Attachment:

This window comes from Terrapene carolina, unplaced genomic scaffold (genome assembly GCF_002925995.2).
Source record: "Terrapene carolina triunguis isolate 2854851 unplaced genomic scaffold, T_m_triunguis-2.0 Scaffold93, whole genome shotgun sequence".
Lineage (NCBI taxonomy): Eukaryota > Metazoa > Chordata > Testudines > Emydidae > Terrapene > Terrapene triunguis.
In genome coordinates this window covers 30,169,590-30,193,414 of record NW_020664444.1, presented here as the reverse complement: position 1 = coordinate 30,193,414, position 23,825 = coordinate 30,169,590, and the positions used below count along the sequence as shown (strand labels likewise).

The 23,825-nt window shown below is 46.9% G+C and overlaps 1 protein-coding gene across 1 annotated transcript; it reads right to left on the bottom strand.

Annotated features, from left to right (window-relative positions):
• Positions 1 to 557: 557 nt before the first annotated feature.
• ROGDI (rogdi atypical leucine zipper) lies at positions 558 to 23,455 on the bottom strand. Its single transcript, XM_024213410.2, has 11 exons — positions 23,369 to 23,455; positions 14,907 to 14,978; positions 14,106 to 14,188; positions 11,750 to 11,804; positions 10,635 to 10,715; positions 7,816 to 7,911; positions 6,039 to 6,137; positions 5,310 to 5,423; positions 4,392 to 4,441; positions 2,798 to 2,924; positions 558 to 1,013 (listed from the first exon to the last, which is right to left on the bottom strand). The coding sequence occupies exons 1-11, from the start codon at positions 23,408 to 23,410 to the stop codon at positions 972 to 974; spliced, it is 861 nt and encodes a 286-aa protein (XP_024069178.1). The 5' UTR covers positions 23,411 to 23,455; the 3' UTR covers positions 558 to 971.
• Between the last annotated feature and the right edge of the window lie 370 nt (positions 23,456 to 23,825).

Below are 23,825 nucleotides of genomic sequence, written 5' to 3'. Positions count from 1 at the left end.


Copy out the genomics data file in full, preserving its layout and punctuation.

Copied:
This window comes from Terrapene carolina, unplaced genomic scaffold (genome assembly GCF_002925995.2).
Source record: "Terrapene carolina triunguis isolate 2854851 unplaced genomic scaffold, T_m_triunguis-2.0 Scaffold93, whole genome shotgun sequence".
Lineage (NCBI taxonomy): Eukaryota > Metazoa > Chordata > Testudines > Emydidae > Terrapene > Terrapene triunguis.
In genome coordinates this window covers 30,169,590-30,193,414 of record NW_020664444.1, presented here as the reverse complement: position 1 = coordinate 30,193,414, position 23,825 = coordinate 30,169,590, and the positions used below count along the sequence as shown (strand labels likewise).

The 23,825-nt window shown below is 46.9% G+C and overlaps 1 protein-coding gene across 1 annotated transcript; it reads right to left on the bottom strand.

Annotated features, from left to right (window-relative positions):
• Positions 1 to 557: 557 nt before the first annotated feature.
• ROGDI (rogdi atypical leucine zipper) lies at positions 558 to 23,455 on the bottom strand. Its single transcript, XM_024213410.2, has 11 exons — positions 23,369 to 23,455; positions 14,907 to 14,978; positions 14,106 to 14,188; positions 11,750 to 11,804; positions 10,635 to 10,715; positions 7,816 to 7,911; positions 6,039 to 6,137; positions 5,310 to 5,423; positions 4,392 to 4,441; positions 2,798 to 2,924; positions 558 to 1,013 (listed from the first exon to the last, which is right to left on the bottom strand). The coding sequence occupies exons 1-11, from the start codon at positions 23,408 to 23,410 to the stop codon at positions 972 to 974; spliced, it is 861 nt and encodes a 286-aa protein (XP_024069178.1). The 5' UTR covers positions 23,411 to 23,455; the 3' UTR covers positions 558 to 971.
• Between the last annotated feature and the right edge of the window lie 370 nt (positions 23,456 to 23,825).

Below are 23,825 nucleotides of genomic sequence, written 5' to 3'. Positions count from 1 at the left end.